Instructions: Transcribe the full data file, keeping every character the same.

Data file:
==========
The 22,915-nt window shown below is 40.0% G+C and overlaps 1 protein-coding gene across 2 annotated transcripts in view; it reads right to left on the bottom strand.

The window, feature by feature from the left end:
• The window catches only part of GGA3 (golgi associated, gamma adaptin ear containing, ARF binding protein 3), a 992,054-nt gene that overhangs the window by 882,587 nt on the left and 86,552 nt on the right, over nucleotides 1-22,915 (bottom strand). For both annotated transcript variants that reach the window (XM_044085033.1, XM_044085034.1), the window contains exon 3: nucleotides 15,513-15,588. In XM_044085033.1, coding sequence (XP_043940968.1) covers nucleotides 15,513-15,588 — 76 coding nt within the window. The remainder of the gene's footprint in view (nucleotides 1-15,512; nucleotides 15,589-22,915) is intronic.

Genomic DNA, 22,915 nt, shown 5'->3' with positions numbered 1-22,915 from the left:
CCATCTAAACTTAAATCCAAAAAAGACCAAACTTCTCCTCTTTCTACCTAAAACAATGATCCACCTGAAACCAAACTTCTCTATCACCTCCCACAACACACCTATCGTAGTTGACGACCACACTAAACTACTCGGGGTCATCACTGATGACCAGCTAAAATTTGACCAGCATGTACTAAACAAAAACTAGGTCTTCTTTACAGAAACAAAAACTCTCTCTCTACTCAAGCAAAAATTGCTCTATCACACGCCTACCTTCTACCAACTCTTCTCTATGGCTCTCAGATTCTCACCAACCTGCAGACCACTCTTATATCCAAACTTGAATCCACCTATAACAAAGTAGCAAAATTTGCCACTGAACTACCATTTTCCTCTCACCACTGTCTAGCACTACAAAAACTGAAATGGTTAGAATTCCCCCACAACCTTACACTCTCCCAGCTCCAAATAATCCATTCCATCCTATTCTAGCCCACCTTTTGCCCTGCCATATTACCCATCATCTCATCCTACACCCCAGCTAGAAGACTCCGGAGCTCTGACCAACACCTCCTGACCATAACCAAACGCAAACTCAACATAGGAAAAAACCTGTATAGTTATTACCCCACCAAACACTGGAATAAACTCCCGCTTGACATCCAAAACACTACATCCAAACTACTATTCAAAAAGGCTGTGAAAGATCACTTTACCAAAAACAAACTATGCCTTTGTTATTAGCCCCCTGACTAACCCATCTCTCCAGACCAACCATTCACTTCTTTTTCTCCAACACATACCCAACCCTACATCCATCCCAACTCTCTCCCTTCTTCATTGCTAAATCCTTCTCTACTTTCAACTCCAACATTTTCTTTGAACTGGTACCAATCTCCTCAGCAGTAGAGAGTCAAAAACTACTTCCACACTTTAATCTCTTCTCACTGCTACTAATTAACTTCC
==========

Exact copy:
The 22,915-nt window shown below is 40.0% G+C and overlaps 1 protein-coding gene across 2 annotated transcripts in view; it reads right to left on the bottom strand.

The window, feature by feature from the left end:
• The window catches only part of GGA3 (golgi associated, gamma adaptin ear containing, ARF binding protein 3), a 992,054-nt gene that overhangs the window by 882,587 nt on the left and 86,552 nt on the right, over nucleotides 1-22,915 (bottom strand). For both annotated transcript variants that reach the window (XM_044085033.1, XM_044085034.1), the window contains exon 3: nucleotides 15,513-15,588. In XM_044085033.1, coding sequence (XP_043940968.1) covers nucleotides 15,513-15,588 — 76 coding nt within the window. The remainder of the gene's footprint in view (nucleotides 1-15,512; nucleotides 15,589-22,915) is intronic.

Genomic DNA, 22,915 nt, shown 5'->3' with positions numbered 1-22,915 from the left:
CCATCTAAACTTAAATCCAAAAAAGACCAAACTTCTCCTCTTTCTACCTAAAACAATGATCCACCTGAAACCAAACTTCTCTATCACCTCCCACAACACACCTATCGTAGTTGACGACCACACTAAACTACTCGGGGTCATCACTGATGACCAGCTAAAATTTGACCAGCATGTACTAAACAAAAACTAGGTCTTCTTTACAGAAACAAAAACTCTCTCTCTACTCAAGCAAAAATTGCTCTATCACACGCCTACCTTCTACCAACTCTTCTCTATGGCTCTCAGATTCTCACCAACCTGCAGACCACTCTTATATCCAAACTTGAATCCACCTATAACAAAGTAGCAAAATTTGCCACTGAACTACCATTTTCCTCTCACCACTGTCTAGCACTACAAAAACTGAAATGGTTAGAATTCCCCCACAACCTTACACTCTCCCAGCTCCAAATAATCCATTCCATCCTATTCTAGCCCACCTTTTGCCCTGCCATATTACCCATCATCTCATCCTACACCCCAGCTAGAAGACTCCGGAGCTCTGACCAACACCTCCTGACCATAACCAAACGCAAACTCAACATAGGAAAAAACCTGTATAGTTATTACCCCACCAAACACTGGAATAAACTCCCGCTTGACATCCAAAACACTACATCCAAACTACTATTCAAAAAGGCTGTGAAAGATCACTTTACCAAAAACAAACTATGCCTTTGTTATTAGCCCCCTGACTAACCCATCTCTCCAGACCAACCATTCACTTCTTTTTCTCCAACACATACCCAACCCTACATCCATCCCAACTCTCTCCCTTCTTCATTGCTAAATCCTTCTCTACTTTCAACTCCAACATTTTCTTTGAACTGGTACCAATCTCCTCAGCAGTAGAGAGTCAAAAACTACTTCCACACTTTAATCTCTTCTCACTGCTACTAATTAACTTCC